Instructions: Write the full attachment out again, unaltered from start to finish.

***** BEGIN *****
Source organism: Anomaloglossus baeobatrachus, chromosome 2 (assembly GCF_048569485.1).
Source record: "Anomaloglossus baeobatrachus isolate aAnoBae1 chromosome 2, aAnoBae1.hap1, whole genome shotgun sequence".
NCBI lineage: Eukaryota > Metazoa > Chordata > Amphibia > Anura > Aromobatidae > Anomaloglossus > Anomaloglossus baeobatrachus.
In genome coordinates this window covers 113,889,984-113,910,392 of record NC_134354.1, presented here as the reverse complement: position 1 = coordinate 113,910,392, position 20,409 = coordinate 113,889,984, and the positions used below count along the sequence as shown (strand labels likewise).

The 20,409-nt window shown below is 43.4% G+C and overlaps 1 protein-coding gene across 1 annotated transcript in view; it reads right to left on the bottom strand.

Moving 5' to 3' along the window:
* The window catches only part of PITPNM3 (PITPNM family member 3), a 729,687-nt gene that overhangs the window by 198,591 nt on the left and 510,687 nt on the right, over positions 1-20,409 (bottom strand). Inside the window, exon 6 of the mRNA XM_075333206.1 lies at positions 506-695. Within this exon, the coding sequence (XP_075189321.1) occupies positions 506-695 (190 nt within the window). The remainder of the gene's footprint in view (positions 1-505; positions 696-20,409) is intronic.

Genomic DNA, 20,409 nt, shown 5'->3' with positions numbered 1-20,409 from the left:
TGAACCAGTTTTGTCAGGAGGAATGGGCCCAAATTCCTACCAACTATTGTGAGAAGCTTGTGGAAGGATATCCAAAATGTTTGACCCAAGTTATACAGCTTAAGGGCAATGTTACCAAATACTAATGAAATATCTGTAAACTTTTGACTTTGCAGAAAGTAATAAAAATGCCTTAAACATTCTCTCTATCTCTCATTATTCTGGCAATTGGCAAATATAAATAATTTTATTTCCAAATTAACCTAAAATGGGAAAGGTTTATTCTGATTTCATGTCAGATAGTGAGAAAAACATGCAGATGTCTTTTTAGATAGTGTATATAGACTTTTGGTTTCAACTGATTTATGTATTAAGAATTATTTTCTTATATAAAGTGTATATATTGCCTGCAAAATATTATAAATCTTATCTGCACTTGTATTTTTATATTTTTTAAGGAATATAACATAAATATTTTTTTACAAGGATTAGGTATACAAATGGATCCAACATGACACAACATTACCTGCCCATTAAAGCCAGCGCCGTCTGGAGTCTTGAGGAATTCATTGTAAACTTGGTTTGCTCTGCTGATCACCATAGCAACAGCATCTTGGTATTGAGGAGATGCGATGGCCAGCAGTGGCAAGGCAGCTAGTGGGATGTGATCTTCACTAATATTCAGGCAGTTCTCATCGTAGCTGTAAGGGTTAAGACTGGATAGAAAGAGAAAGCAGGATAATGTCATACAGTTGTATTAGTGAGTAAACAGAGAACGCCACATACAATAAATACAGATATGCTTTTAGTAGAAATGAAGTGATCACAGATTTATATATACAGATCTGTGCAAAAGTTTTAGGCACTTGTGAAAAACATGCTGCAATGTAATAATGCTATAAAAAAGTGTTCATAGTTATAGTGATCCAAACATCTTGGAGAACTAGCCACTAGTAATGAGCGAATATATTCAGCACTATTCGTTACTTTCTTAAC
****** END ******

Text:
Source organism: Anomaloglossus baeobatrachus, chromosome 2 (assembly GCF_048569485.1).
Source record: "Anomaloglossus baeobatrachus isolate aAnoBae1 chromosome 2, aAnoBae1.hap1, whole genome shotgun sequence".
NCBI lineage: Eukaryota > Metazoa > Chordata > Amphibia > Anura > Aromobatidae > Anomaloglossus > Anomaloglossus baeobatrachus.
In genome coordinates this window covers 113,889,984-113,910,392 of record NC_134354.1, presented here as the reverse complement: position 1 = coordinate 113,910,392, position 20,409 = coordinate 113,889,984, and the positions used below count along the sequence as shown (strand labels likewise).

The 20,409-nt window shown below is 43.4% G+C and overlaps 1 protein-coding gene across 1 annotated transcript in view; it reads right to left on the bottom strand.

Moving 5' to 3' along the window:
* The window catches only part of PITPNM3 (PITPNM family member 3), a 729,687-nt gene that overhangs the window by 198,591 nt on the left and 510,687 nt on the right, over positions 1-20,409 (bottom strand). Inside the window, exon 6 of the mRNA XM_075333206.1 lies at positions 506-695. Within this exon, the coding sequence (XP_075189321.1) occupies positions 506-695 (190 nt within the window). The remainder of the gene's footprint in view (positions 1-505; positions 696-20,409) is intronic.

Genomic DNA, 20,409 nt, shown 5'->3' with positions numbered 1-20,409 from the left:
TGAACCAGTTTTGTCAGGAGGAATGGGCCCAAATTCCTACCAACTATTGTGAGAAGCTTGTGGAAGGATATCCAAAATGTTTGACCCAAGTTATACAGCTTAAGGGCAATGTTACCAAATACTAATGAAATATCTGTAAACTTTTGACTTTGCAGAAAGTAATAAAAATGCCTTAAACATTCTCTCTATCTCTCATTATTCTGGCAATTGGCAAATATAAATAATTTTATTTCCAAATTAACCTAAAATGGGAAAGGTTTATTCTGATTTCATGTCAGATAGTGAGAAAAACATGCAGATGTCTTTTTAGATAGTGTATATAGACTTTTGGTTTCAACTGATTTATGTATTAAGAATTATTTTCTTATATAAAGTGTATATATTGCCTGCAAAATATTATAAATCTTATCTGCACTTGTATTTTTATATTTTTTAAGGAATATAACATAAATATTTTTTTACAAGGATTAGGTATACAAATGGATCCAACATGACACAACATTACCTGCCCATTAAAGCCAGCGCCGTCTGGAGTCTTGAGGAATTCATTGTAAACTTGGTTTGCTCTGCTGATCACCATAGCAACAGCATCTTGGTATTGAGGAGATGCGATGGCCAGCAGTGGCAAGGCAGCTAGTGGGATGTGATCTTCACTAATATTCAGGCAGTTCTCATCGTAGCTGTAAGGGTTAAGACTGGATAGAAAGAGAAAGCAGGATAATGTCATACAGTTGTATTAGTGAGTAAACAGAGAACGCCACATACAATAAATACAGATATGCTTTTAGTAGAAATGAAGTGATCACAGATTTATATATACAGATCTGTGCAAAAGTTTTAGGCACTTGTGAAAAACATGCTGCAATGTAATAATGCTATAAAAAAGTGTTCATAGTTATAGTGATCCAAACATCTTGGAGAACTAGCCACTAGTAATGAGCGAATATATTCAGCACTATTCGTTACTTTCTTAAC